What if…

What if we only focus on the things we can directly control?

Feel free to keep reminding me of that one. And then apply it to your work-in-progress. What if…

It’s a loaded question, and it’s not one without power. Use that power wisely.


#SaysTheEditor: Transformations



Weeks fifteen and sixteen are behind us now. They’ve been weeks of transformations, if not for me personally — seems that the status quo is holding, and I suppose that’s good — but for the things in my life.

My bike now sports its new handlebar tape. While there’s some pink in the tape, there’s not enough to be confused with what tried to take me out. Mostly, what you see is black. It has changed the look of my bike. Maybe it makes it look as evil as the bike must be, to have attacked the way it did. (although I’m still holding out hope for demon possession or voodoo being the cause.)

It was my first time wrapping handlebars. I think I did okay. I think I’d have done better, except my road bike has this cool feature: a second set of hand brakes up on top of the handlebars. This is super useful when I want to sit upright and don’t need to change gears but want the brakes near to hand. (Go figure someone wants their brakes handy.)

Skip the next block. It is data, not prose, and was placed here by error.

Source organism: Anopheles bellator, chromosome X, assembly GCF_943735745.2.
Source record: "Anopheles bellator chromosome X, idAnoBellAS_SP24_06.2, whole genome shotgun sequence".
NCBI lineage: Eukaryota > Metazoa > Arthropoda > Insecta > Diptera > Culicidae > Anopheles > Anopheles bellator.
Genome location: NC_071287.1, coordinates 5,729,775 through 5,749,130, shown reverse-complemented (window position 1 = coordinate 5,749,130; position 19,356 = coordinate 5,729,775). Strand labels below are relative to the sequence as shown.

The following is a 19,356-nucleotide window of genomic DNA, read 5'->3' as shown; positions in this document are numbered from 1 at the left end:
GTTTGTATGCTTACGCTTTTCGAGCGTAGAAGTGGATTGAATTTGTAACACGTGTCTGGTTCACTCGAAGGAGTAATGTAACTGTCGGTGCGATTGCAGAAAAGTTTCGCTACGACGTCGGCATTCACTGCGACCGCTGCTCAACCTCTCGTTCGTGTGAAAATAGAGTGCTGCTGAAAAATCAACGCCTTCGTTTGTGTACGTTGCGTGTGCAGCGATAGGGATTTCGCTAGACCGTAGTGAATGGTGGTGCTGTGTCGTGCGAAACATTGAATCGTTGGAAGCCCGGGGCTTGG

And my furniture has been shifted around, thanks to a birthday gift. The old couch is in the basement, with more to follow. New stuff is arriving in dibs and dabs and hopefully without holes, at least for rounds two and three. Too late for round one.

If you missed it, Women’s Day featured me as one of Ten Real Women Open Up About How They Make Money Working From Home. The link will take you to the page about me, but take a few minutes to look at them all. Interesting group I’m part of. Pretty darn cool.

So what’s all this got to do with writing? This is a #SaysTheEditor post, after all.

Well, just that a few weeks ago, the only change I saw on the horizon was the handlebar tape. When my sister and I ripped the old pink tape off, I knew I wanted new furniture. Knew I needed it. Didn’t expect to have the funds so quickly. (That $60 an hour in the interview sounds good until you look at the reality and how my time is divided up and accounted for!) Didn’t expect to find the furniture on my first real trip to a store. I mean, I was only killing time, gathering intel, learning…